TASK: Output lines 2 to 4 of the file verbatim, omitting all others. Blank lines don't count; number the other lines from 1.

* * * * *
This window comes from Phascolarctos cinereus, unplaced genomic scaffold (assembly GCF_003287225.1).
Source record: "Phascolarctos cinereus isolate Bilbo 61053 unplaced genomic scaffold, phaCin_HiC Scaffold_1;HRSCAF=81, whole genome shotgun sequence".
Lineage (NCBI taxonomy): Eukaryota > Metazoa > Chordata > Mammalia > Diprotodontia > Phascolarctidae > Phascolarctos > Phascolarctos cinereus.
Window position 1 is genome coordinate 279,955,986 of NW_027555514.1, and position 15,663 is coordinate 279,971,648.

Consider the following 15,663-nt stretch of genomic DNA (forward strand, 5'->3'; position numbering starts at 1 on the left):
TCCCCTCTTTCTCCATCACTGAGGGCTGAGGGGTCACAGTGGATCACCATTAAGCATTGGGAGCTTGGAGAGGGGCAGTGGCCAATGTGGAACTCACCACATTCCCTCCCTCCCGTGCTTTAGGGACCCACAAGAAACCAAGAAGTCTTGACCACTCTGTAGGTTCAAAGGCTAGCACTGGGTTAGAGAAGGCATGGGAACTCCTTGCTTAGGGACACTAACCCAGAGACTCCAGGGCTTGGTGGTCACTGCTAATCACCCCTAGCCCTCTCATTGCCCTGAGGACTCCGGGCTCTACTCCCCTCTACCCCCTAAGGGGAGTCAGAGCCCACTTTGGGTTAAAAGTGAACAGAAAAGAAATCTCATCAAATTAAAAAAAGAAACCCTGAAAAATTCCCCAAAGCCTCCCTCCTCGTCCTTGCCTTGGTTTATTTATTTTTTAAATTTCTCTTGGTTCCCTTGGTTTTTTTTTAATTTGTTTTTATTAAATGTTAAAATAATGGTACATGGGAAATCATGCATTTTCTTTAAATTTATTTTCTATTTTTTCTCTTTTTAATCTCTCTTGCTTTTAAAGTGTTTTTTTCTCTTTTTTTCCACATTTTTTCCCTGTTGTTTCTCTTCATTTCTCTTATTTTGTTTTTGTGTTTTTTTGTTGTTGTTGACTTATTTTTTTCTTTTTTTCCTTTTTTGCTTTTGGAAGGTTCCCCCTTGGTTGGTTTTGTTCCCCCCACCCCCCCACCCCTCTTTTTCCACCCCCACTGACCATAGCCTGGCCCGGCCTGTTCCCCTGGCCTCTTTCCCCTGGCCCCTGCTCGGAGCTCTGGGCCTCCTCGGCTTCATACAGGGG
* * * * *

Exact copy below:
Source record: "Phascolarctos cinereus isolate Bilbo 61053 unplaced genomic scaffold, phaCin_HiC Scaffold_1;HRSCAF=81, whole genome shotgun sequence".
Lineage (NCBI taxonomy): Eukaryota > Metazoa > Chordata > Mammalia > Diprotodontia > Phascolarctidae > Phascolarctos > Phascolarctos cinereus.
Window position 1 is genome coordinate 279,955,986 of NW_027555514.1, and position 15,663 is coordinate 279,971,648.